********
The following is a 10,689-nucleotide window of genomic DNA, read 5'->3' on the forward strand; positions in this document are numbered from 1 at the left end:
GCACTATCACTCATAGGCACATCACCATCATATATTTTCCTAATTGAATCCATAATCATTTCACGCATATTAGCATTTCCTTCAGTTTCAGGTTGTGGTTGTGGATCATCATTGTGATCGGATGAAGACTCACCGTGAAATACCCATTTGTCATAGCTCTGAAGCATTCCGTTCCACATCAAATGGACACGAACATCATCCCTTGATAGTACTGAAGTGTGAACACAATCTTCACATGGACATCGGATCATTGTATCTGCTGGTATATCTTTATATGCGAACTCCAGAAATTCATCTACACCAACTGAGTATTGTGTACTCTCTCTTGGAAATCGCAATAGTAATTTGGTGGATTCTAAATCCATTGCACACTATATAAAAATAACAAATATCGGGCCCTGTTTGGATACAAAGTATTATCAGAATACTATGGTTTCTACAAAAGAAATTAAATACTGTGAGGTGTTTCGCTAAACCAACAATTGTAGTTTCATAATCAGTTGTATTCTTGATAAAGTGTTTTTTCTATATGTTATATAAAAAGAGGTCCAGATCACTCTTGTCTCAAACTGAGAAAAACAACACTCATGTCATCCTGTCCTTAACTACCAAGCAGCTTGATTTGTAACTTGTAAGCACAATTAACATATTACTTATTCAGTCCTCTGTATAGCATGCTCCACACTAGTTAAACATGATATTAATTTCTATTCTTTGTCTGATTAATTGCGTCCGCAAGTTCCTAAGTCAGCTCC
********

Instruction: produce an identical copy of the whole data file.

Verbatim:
The following is a 10,689-nucleotide window of genomic DNA, read 5'->3' on the forward strand; positions in this document are numbered from 1 at the left end:
GCACTATCACTCATAGGCACATCACCATCATATATTTTCCTAATTGAATCCATAATCATTTCACGCATATTAGCATTTCCTTCAGTTTCAGGTTGTGGTTGTGGATCATCATTGTGATCGGATGAAGACTCACCGTGAAATACCCATTTGTCATAGCTCTGAAGCATTCCGTTCCACATCAAATGGACACGAACATCATCCCTTGATAGTACTGAAGTGTGAACACAATCTTCACATGGACATCGGATCATTGTATCTGCTGGTATATCTTTATATGCGAACTCCAGAAATTCATCTACACCAACTGAGTATTGTGTACTCTCTCTTGGAAATCGCAATAGTAATTTGGTGGATTCTAAATCCATTGCACACTATATAAAAATAACAAATATCGGGCCCTGTTTGGATACAAAGTATTATCAGAATACTATGGTTTCTACAAAAGAAATTAAATACTGTGAGGTGTTTCGCTAAACCAACAATTGTAGTTTCATAATCAGTTGTATTCTTGATAAAGTGTTTTTTCTATATGTTATATAAAAAGAGGTCCAGATCACTCTTGTCTCAAACTGAGAAAAACAACACTCATGTCATCCTGTCCTTAACTACCAAGCAGCTTGATTTGTAACTTGTAAGCACAATTAACATATTACTTATTCAGTCCTCTGTATAGCATGCTCCACACTAGTTAAACATGATATTAATTTCTATTCTTTGTCTGATTAATTGCGTCCGCAAGTTCCTAAGTCAGCTCC